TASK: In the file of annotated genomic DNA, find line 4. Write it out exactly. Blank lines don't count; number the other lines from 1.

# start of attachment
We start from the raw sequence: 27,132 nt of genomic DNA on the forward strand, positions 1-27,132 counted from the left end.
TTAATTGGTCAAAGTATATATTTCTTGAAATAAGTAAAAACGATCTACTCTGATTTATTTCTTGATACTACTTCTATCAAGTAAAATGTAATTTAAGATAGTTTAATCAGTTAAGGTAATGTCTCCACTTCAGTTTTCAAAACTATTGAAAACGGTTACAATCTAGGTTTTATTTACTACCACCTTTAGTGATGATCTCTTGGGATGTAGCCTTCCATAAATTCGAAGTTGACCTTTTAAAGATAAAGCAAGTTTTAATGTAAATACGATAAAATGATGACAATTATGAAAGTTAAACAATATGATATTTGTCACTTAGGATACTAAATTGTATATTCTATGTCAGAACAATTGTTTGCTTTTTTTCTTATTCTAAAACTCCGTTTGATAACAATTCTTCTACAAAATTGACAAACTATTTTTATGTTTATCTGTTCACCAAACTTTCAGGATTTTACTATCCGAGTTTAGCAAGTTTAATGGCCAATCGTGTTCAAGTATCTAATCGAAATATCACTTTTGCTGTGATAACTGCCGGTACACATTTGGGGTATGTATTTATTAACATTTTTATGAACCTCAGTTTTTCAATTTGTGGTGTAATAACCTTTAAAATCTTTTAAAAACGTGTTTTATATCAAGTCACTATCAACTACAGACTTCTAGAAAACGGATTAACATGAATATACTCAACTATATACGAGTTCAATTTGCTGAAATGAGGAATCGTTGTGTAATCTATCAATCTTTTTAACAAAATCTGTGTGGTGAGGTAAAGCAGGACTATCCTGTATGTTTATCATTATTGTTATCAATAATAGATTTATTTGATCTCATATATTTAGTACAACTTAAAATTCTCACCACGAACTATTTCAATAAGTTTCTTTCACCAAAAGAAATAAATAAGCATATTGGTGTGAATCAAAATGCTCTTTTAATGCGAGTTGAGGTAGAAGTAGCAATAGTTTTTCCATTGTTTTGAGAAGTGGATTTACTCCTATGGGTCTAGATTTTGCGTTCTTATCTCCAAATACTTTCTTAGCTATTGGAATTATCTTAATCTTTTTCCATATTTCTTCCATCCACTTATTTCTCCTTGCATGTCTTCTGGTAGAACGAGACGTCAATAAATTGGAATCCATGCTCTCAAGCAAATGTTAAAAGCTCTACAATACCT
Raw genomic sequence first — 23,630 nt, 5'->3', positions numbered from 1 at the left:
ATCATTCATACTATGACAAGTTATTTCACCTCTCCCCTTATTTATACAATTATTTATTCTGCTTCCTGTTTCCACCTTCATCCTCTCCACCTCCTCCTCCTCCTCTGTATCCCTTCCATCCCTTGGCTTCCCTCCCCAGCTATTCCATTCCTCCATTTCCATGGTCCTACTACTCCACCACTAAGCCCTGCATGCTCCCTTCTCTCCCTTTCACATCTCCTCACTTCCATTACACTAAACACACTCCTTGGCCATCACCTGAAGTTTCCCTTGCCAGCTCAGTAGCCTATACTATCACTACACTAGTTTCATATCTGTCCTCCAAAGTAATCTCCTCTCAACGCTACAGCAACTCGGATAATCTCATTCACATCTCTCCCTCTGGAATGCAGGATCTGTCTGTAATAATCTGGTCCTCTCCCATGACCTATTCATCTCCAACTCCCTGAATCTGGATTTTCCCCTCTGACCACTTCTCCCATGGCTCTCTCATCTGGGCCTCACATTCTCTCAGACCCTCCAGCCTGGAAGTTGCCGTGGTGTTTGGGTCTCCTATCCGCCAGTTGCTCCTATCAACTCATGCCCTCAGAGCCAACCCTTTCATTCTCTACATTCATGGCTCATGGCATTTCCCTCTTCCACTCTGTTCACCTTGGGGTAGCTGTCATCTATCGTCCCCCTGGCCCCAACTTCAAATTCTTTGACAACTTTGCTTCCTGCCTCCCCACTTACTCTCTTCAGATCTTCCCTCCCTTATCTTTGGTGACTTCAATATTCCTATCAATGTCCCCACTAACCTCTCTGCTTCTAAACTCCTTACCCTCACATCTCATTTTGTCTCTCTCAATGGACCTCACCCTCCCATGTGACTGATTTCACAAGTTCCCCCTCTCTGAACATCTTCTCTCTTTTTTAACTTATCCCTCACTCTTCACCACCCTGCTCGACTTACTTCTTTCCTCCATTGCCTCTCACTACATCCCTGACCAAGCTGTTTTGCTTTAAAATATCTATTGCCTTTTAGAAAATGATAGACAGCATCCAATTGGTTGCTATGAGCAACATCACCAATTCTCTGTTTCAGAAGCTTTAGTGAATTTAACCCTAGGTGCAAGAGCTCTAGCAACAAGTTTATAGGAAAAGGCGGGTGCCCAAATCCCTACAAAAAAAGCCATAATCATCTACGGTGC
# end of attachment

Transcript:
ATCATTCATACTATGACAAGTTATTTCACCTCTCCCCTTATTTATACAATTATTTATTCTGCTTCCTGTTTCCACCTTCATCCTCTCCACCTCCTCCTCCTCCTCTGTATCCCTTCCATCCCTTGGCTTCCCTCCCCAGCTATTCCATTCCTCCATTTCCATGGTCCTACTACTCCACCACTAAGCCCTGCATGCTCCCTTCTCTCCCTTTCACATCTCCTCACTTCCATTACACTAAACACACTCCTTGGCCATCACCTGAAGTTTCCCTTGCCAGCTCAGTAGCCTATACTATCACTACACTAGTTTCATATCTGTCCTCCAAAGTAATCTCCTCTCAACGCTACAGCAACTCGGATAATCTCATTCACATCTCTCCCTCTGGAATGCAGGATCTGTCTGTAATAATCTGGTCCTCTCCCATGACCTATTCATCTCCAACTCCCTGAATCTGGATTTTCCCCTCTGACCACTTCTCCCATGGCTCTCTCATCTGGGCCTCACATTCTCTCAGACCCTCCAGCCTGGAAGTTGCCGTGGTGTTTGGGTCTCCTATCCGCCAGTTGCTCCTATCAACTCATGCCCTCAGAGCCAACCCTTTCATTCTCTACATTCATGGCTCATGGCATTTCCCTCTTCCACTCTGTTCACCTTGGGGTAGCTGTCATCTATCGTCCCCCTGGCCCCAACTTCAAATTCTTTGACAACTTTGCTTCCTGCCTCCCCACTTACTCTCTTCAGATCTTCCCTCCCTTATCTTTGGTGACTTCAATATTCCTATCAATGTCCCCACTAACCTCTCTGCTTCTAAACTCCTTACCCTCACATCTCATTTTGTCTCTCTCAATGGACCTCACCCTCCCATGTGACTGATTTCACAAGTTCCCCCTCTCTGAACATCTTCTCTCTTTTTTAACTTATCCCTCACTCTTCACCACCCTGCTCGACTTACTTCTTTCCTCCATTGCCTCTCACTACATCCCTGACCAAGCTGTTTTGCTTTAAAATATCTATTGCCTTTTAGAAAATGATAGACAGCATCCAATTGGTTGCTATGAGCAACATCACCAATTCTCTGTTTCAGAAGCTTTAGTGAATTTAACCCTAGGTGCAAGAGCTCTAGCAACAAGTTTATAGGAAAAGGCGGGTGCCCAAATCCCTACAAAAAAAGCCATAATCATCTACGGTGC